"You thought I was diabetic?" Mason asked.

"No, Mason, I KNOW it," Ellie replied, deciding to ignore his tense shift and the fact it had nothing to do with their conversation.

"Yes, I did," Niko answered.

"What on Earth gave you that idea?" Mason asked.

"A lot of things," Ellie and Niko chorused.

"I need to go," Mason said abruptly. He hurried out of the lab back to his cubicle. Hastily calling Gray, he requested some time off the next day to go into Canyon City.

"I need to talk to Victor."

"You couldn't have done that at his trial?" Gray asked.

"No."

"And why would you even want to see him anyway?"

"It's none of your business!"

Gray sighed heavily. "Fine. I'll give you two days to make your peace with it, or whatever. But if you're going to kill him, don't tell me." He hung up.


Victor couldn't remember the last time he had seen the sun without steel bars and Plexiglas between him and it. Well, of course he could, but those had been the giddy days when he had been covering up his little piece of handiwork with Niko. Niko! How he cursed him now! If he had let himself be a little swayed, a little bent to sell the technology, then he would still be here, and Victor wouldn't be currently staring up at a machine gun turret.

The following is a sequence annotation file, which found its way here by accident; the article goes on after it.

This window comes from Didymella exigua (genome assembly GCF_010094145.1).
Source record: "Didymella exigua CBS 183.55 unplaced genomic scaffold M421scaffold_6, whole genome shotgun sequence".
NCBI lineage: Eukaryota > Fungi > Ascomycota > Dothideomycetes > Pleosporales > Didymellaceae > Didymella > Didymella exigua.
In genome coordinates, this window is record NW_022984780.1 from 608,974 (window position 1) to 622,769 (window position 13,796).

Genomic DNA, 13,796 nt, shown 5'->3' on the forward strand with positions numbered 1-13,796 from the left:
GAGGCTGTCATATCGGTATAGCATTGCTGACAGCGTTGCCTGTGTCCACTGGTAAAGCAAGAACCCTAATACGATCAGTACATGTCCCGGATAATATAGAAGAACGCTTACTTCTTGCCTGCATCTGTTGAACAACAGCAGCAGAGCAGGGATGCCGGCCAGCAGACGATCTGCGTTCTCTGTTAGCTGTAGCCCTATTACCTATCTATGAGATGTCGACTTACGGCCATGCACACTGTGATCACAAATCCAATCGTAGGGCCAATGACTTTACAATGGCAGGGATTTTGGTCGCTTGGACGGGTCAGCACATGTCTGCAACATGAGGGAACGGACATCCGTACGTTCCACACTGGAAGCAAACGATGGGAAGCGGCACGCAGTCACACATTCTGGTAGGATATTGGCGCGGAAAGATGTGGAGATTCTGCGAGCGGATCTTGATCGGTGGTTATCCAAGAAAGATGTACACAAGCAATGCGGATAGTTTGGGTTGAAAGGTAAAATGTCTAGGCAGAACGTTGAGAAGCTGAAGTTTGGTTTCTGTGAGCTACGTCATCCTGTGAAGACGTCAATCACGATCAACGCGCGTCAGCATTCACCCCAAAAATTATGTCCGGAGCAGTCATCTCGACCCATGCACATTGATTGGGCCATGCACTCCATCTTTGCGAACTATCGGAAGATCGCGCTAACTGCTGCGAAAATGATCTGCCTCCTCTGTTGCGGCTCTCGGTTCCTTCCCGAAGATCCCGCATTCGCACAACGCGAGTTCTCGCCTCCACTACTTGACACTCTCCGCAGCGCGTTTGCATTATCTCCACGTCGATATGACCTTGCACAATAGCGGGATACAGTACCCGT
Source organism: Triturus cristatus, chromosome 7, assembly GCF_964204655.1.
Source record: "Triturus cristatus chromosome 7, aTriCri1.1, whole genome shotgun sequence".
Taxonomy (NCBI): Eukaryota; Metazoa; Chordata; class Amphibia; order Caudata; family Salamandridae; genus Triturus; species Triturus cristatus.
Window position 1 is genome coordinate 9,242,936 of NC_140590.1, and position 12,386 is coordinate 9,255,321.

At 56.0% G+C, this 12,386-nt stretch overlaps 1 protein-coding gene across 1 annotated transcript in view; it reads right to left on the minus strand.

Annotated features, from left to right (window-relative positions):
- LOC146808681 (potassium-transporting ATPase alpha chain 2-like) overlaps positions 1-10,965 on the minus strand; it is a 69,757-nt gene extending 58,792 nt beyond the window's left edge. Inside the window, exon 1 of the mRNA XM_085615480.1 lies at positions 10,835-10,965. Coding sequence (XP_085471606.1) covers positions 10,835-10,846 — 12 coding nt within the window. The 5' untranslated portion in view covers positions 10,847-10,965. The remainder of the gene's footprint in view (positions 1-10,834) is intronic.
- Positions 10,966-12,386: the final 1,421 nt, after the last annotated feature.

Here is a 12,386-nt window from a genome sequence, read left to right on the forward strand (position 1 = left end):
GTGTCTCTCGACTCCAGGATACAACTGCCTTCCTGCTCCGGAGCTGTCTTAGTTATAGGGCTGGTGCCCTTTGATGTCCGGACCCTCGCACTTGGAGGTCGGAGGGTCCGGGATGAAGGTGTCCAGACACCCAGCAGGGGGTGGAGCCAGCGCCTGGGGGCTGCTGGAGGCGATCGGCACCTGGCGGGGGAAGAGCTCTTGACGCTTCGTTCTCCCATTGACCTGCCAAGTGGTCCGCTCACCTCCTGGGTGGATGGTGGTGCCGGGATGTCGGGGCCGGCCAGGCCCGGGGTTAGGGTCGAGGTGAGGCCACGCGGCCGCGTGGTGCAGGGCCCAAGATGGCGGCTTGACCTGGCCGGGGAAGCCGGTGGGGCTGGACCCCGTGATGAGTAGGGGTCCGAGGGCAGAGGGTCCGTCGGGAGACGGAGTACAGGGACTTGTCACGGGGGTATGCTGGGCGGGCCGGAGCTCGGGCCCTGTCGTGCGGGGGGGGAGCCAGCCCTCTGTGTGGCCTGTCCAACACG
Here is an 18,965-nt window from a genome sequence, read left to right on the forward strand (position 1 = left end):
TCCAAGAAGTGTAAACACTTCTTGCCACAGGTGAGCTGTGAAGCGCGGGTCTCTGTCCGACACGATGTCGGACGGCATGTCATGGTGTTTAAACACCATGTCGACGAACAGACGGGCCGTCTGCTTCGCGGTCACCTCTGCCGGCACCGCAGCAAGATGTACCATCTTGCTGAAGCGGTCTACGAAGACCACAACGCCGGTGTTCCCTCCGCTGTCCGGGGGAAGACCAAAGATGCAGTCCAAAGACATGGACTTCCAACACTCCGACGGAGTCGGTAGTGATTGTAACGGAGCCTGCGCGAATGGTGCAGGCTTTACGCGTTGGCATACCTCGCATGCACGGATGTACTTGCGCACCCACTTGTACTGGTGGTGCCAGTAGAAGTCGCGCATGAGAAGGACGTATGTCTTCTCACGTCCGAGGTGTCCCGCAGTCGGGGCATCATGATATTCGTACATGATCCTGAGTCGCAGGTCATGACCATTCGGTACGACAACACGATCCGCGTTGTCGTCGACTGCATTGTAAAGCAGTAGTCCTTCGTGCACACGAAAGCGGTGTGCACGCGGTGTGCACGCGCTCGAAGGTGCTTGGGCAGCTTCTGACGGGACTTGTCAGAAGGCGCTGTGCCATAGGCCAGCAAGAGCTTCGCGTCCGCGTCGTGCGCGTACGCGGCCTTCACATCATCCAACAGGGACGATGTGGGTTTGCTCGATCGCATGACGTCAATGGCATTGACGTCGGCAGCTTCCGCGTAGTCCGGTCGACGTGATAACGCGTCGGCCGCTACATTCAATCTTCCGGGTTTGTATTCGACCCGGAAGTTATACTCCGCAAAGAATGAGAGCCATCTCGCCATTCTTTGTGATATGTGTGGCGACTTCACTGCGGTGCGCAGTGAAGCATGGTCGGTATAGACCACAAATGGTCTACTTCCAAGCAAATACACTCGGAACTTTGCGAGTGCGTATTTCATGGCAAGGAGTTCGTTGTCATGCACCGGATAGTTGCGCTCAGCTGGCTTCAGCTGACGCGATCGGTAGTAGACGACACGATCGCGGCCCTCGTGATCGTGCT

"You have a visitor," the guard interrupted.

"Fine. I have nothing better to do."

He walked down to the visitor booth.

To his surprise, Mason came in. He seemed uneasy, jumpy. Not surprising considering. He kept glancing over at a spot where there was nothing at all.

"I have a message for you," he stammered. He waited a beat, staring at the empty spot, and then said, "I want you to know Niko feels very betrayed right now. He thought you were his friend. Oh, wait. He's going on about it now. 'Victor, you no good dirt bag, you have caused me nothing but pain ever since you decided your wallet was more important than saving this world. I thought you were my friend. But the moment you walked into the lab that night, I realized that you were not.'" He paused. "I am NOT repeating that!"